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Court of Protection takes government to task over legal representation

Ruling highlights rights of vulnerable people in deprivation of liberty hearings

11 March 2016

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People unable to make decisions for themselves because they lack mental capacity must always have access to independent legal representation in hearings about their personal liberty, a High Court judge has held.

In an unprecedented judgment, Mr Justice Charles, vice president of the Court of Protection, placed responsibility on the government to ensure that every vulnerable person whose liberty is considered by the court has appropriate representation when their case is considered.

The judgment was achieved by way of four test cases - JM & others - where no appropriate representative could be found for reasons including resource constraints.

Charles J also ruled that all future similar cases will be adjourned until a workable solution is found. This effectively means that large numbers of such cases will now be left pending indefinitely unless the Legal Aid Agency, local authorities, or central government agree to pay for the unidentified claimants to be represented in the court.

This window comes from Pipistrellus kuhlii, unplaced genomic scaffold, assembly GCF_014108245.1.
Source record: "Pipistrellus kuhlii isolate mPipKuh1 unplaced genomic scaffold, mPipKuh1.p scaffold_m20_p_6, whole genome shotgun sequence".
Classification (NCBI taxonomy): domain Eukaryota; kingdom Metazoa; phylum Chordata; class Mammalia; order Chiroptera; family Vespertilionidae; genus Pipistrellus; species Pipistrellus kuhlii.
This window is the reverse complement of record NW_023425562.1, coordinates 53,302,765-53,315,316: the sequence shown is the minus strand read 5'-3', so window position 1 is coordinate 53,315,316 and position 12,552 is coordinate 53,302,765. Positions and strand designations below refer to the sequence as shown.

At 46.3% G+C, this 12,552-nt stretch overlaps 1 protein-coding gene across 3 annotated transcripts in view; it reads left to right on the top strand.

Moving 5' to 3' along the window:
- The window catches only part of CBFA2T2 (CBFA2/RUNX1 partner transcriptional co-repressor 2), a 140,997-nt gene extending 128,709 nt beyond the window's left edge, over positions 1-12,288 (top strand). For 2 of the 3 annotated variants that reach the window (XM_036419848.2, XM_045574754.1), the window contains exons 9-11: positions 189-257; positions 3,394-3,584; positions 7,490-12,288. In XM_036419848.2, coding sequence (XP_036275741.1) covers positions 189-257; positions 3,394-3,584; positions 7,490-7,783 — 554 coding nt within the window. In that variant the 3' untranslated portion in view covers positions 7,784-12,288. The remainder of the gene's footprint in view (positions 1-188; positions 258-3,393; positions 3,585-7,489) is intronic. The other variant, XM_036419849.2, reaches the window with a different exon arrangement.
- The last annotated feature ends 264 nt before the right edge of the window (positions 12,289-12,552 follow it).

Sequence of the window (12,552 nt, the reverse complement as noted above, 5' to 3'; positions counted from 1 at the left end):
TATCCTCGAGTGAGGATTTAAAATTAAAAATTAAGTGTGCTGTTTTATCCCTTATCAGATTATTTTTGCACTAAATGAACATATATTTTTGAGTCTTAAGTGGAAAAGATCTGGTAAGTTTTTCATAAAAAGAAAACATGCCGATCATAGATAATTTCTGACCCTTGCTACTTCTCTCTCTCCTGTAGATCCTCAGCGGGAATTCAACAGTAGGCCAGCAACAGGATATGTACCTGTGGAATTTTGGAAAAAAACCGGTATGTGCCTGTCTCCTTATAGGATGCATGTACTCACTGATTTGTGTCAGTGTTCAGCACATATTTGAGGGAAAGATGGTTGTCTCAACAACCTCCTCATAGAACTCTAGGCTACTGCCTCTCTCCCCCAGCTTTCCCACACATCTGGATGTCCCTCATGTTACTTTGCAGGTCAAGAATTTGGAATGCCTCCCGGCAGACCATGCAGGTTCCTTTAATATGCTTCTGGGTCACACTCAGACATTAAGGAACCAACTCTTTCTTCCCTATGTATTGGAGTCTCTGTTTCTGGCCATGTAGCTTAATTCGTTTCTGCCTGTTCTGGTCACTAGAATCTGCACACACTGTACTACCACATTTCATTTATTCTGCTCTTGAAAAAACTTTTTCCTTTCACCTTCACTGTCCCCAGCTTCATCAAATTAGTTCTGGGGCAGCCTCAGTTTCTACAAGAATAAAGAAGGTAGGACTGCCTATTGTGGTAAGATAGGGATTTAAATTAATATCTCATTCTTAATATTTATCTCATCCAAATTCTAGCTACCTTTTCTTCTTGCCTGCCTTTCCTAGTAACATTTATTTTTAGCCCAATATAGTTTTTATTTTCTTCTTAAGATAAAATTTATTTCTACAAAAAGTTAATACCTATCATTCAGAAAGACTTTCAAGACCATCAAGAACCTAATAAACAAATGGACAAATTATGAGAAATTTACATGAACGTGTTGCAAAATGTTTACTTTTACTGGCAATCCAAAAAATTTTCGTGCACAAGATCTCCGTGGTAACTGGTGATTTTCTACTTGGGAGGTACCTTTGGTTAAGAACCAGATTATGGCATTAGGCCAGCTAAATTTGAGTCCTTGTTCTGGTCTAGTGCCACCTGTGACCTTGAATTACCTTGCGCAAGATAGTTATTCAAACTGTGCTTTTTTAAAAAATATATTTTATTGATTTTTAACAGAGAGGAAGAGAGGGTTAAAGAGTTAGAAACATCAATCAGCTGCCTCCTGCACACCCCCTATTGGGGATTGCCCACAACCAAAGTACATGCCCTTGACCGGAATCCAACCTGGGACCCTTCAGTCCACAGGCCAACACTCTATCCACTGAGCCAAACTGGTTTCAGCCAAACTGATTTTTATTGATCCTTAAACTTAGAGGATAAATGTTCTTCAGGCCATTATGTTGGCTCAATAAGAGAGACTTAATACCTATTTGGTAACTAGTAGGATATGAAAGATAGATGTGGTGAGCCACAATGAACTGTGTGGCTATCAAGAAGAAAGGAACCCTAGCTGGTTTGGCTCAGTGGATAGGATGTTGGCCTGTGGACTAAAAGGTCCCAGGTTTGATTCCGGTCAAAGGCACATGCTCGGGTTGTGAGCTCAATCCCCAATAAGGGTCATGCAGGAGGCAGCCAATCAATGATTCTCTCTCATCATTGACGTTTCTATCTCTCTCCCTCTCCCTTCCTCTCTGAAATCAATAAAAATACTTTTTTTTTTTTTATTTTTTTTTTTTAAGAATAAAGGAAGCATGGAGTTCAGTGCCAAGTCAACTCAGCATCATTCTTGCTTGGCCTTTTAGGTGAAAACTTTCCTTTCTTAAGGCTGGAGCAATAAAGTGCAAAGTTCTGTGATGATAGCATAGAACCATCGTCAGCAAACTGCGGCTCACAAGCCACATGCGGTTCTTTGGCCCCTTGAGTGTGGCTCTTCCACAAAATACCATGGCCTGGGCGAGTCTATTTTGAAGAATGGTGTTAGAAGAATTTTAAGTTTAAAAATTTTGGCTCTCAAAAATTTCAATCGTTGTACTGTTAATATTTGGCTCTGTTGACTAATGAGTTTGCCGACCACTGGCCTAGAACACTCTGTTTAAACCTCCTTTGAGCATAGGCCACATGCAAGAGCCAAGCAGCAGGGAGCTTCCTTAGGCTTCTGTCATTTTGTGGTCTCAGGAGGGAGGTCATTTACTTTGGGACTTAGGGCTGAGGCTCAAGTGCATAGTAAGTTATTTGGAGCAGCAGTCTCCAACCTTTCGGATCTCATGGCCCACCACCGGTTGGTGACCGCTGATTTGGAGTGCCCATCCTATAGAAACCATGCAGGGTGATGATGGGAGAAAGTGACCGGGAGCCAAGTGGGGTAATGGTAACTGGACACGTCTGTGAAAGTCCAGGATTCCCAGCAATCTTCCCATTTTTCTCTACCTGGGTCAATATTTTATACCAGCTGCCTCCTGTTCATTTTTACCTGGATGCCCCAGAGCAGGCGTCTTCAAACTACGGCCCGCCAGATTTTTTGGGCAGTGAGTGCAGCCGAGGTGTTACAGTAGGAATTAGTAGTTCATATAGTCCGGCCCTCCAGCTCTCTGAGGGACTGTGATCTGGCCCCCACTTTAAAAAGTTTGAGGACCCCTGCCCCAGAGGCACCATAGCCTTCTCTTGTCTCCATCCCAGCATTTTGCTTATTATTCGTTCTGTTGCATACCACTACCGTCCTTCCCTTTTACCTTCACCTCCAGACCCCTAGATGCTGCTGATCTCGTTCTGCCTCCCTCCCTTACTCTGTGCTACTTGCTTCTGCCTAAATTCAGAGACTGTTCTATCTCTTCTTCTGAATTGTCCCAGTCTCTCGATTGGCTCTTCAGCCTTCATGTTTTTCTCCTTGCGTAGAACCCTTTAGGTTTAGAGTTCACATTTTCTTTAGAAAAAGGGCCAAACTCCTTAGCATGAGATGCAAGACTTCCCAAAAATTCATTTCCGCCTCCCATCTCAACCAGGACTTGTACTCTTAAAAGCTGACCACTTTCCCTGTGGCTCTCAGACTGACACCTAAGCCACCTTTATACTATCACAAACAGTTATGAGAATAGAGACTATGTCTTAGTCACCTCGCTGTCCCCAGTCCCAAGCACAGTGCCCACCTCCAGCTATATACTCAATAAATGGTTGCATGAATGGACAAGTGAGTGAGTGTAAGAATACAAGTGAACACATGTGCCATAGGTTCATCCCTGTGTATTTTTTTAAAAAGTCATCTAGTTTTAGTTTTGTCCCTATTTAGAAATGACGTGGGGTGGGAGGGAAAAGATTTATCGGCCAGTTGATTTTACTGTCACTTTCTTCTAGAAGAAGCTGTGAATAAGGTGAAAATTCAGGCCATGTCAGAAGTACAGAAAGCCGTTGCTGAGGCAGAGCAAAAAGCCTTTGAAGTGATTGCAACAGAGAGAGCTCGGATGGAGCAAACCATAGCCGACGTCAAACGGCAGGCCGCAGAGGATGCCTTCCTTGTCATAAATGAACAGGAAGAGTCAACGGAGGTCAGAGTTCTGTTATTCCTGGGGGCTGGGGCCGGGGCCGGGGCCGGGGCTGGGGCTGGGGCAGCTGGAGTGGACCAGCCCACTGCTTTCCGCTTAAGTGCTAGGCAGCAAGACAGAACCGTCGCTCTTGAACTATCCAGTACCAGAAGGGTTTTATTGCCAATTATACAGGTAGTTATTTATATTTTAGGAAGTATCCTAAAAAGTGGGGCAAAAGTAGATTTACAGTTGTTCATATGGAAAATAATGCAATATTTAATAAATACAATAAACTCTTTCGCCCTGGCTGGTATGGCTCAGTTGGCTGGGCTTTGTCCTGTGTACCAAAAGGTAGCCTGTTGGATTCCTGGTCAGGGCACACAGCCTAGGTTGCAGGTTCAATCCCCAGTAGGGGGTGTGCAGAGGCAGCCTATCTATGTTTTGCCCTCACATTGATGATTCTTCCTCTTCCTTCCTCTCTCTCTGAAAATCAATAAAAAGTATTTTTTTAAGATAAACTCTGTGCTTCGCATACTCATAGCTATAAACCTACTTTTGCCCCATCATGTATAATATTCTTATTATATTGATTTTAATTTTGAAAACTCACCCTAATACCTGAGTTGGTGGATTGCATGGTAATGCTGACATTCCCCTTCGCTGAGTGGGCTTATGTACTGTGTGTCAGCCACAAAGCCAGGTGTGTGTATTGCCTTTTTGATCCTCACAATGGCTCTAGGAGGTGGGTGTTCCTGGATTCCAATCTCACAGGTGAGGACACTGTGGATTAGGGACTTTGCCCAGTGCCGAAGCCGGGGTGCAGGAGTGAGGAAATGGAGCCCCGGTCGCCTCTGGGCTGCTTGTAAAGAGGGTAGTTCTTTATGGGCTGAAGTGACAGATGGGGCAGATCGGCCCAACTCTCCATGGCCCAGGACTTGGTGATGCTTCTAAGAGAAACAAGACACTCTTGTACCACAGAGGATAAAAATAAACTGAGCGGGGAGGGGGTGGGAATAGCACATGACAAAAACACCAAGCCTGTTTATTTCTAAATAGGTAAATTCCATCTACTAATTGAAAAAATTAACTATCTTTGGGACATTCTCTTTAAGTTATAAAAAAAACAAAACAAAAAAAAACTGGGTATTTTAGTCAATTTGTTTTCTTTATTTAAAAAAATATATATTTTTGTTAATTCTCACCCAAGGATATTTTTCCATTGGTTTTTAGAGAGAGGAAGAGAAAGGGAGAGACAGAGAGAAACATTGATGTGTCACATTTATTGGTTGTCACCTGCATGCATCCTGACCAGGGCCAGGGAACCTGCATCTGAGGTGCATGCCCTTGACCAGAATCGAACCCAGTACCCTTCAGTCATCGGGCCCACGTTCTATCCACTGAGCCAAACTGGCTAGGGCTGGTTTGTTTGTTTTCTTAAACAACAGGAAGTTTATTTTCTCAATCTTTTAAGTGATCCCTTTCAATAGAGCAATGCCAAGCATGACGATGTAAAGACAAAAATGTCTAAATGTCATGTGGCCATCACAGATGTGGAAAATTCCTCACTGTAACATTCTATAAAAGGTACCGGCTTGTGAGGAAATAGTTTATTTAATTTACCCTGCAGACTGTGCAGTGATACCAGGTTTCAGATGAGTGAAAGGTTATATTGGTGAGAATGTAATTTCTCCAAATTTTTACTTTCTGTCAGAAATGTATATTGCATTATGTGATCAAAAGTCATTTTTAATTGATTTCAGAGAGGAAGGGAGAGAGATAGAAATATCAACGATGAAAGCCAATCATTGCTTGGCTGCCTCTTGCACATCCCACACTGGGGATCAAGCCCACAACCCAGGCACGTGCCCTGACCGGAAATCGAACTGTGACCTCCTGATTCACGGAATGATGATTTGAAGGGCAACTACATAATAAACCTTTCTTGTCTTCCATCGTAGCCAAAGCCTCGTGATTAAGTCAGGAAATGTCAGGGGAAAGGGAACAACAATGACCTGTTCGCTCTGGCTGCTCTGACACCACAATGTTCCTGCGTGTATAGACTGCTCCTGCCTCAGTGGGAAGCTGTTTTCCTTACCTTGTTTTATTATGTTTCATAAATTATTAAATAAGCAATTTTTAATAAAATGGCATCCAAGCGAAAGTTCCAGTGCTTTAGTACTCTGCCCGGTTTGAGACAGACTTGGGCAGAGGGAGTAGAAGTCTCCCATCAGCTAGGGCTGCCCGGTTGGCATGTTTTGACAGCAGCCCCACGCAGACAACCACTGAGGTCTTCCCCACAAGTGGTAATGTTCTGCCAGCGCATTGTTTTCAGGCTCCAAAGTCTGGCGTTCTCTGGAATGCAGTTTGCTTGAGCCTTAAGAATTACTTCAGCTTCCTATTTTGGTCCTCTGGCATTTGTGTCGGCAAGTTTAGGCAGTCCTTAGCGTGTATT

The judgment follows the Supreme Court case of P v Cheshire West & Chester Council; P & Q v Surrey County Council in 2014, which lowered the threshold for cases to go to the Court of Protection. This has increased the number of vulnerable people whose restrictions require authorisation by the court.

Referring to a Supreme Court ruling that concluded that three vulnerable claimants had been 'deprived of their liberty' under mental health powers, Charles J said: 'A consequence of this conclusion of the Supreme Court is that it has, in a time of austerity, imposed major, and perhaps unforeseen difficulties and burdens on those responsible for providing, authorising, and monitoring the placement and care of a wide range of vulnerable people.'

Commenting on the judgment, the Law Society's president, Jonathan Smithers, said: 'When a vulnerable person doesn't have friends or family to represent them during a decision to restrict their liberty, it is vital that person is able to participate in the decision-making process.

'If this is not possible then they must have a legal representative to protect their rights as well as their health and general welfare.'

Smithers continued: 'We recognise that the Court of Protection, local authority, and government budgets are stretched. But those who are least able to defend themselves should not be sacrificed on the altar of austerity.

'[The] judgment makes the government responsible for making sure vulnerable people are properly represented when important decisions are made about their care. We look forward to working with the Ministry of Justice to find a solution that is in the best interests of vulnerable people who come to the Court of Protection.'

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Vulnerable Clients